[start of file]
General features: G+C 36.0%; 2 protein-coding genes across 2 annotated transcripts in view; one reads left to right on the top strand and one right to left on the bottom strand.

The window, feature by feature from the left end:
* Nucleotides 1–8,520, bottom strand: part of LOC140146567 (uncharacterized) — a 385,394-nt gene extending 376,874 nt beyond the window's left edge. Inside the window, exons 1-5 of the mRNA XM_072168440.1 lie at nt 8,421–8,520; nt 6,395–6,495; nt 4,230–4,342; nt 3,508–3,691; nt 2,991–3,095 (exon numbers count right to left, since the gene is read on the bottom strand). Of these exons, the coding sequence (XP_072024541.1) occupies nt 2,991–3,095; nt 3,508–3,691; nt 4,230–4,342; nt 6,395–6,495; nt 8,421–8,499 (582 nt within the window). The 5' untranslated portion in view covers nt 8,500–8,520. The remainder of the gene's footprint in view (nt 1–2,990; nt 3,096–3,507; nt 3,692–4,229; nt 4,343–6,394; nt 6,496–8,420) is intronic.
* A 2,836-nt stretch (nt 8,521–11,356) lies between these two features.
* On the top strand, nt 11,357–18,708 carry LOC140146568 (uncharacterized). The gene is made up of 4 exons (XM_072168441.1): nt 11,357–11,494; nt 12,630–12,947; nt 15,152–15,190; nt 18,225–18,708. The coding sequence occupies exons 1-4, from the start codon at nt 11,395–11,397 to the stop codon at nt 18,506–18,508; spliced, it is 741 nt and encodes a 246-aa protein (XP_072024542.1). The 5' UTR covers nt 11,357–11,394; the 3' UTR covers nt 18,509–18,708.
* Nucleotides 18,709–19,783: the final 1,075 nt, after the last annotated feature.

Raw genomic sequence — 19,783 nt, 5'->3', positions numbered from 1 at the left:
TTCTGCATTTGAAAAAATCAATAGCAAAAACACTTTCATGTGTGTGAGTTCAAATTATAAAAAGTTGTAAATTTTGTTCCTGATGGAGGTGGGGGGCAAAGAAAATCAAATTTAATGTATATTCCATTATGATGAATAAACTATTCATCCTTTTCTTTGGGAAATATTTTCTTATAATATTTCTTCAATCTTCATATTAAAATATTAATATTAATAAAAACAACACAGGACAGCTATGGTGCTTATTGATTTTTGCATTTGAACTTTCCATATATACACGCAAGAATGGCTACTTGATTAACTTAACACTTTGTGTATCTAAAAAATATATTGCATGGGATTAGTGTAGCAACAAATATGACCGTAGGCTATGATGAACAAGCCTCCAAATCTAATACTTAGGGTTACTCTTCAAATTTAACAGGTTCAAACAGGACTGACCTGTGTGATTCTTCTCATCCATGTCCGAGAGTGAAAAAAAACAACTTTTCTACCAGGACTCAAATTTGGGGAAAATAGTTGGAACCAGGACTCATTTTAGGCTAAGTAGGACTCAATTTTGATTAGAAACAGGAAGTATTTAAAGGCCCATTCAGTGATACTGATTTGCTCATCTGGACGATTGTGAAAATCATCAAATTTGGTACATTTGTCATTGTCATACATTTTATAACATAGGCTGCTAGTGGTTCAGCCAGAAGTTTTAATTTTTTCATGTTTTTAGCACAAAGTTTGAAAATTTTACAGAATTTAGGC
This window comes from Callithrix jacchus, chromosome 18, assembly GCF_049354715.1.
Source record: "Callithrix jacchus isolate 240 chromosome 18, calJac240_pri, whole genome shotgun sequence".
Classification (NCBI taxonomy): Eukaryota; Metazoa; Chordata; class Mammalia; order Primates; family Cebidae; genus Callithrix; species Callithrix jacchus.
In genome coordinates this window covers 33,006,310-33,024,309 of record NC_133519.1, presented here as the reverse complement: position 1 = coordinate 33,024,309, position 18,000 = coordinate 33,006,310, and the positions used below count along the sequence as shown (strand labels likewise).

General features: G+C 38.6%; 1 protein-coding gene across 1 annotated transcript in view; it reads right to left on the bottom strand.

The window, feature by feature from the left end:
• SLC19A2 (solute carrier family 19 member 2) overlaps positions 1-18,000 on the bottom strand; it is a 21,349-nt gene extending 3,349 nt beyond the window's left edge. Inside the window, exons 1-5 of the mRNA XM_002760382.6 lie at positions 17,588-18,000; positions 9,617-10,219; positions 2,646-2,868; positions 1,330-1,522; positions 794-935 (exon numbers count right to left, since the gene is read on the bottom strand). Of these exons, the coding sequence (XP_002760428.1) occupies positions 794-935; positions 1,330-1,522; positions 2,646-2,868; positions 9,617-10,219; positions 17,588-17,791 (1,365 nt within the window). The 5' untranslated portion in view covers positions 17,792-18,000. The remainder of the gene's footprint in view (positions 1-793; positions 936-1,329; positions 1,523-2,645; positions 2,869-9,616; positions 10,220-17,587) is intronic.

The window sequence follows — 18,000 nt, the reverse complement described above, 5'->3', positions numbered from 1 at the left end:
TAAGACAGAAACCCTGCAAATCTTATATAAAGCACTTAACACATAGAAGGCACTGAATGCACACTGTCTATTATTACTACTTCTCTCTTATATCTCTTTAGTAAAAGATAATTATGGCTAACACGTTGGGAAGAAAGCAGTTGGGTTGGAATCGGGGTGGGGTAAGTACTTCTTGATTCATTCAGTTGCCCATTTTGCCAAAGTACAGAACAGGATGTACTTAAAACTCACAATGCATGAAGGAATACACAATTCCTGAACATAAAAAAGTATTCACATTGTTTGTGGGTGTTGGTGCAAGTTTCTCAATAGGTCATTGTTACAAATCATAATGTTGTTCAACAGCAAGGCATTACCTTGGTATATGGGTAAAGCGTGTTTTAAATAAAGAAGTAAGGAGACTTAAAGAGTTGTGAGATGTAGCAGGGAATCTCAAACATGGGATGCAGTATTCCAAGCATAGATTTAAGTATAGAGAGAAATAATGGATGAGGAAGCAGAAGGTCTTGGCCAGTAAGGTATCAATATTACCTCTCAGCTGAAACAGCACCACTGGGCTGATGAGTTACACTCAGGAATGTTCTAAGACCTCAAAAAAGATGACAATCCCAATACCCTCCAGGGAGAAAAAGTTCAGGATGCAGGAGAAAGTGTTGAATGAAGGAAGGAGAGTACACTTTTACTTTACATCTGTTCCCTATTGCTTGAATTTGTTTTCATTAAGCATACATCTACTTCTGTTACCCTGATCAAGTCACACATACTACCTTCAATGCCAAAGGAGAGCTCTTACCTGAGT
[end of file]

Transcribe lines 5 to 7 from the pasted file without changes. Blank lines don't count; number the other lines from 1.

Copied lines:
* On the top strand, nt 11,357–18,708 carry LOC140146568 (uncharacterized). The gene is made up of 4 exons (XM_072168441.1): nt 11,357–11,494; nt 12,630–12,947; nt 15,152–15,190; nt 18,225–18,708. The coding sequence occupies exons 1-4, from the start codon at nt 11,395–11,397 to the stop codon at nt 18,506–18,508; spliced, it is 741 nt and encodes a 246-aa protein (XP_072024542.1). The 5' UTR covers nt 11,357–11,394; the 3' UTR covers nt 18,509–18,708.
* Nucleotides 18,709–19,783: the final 1,075 nt, after the last annotated feature.

Raw genomic sequence — 19,783 nt, 5'->3', positions numbered from 1 at the left: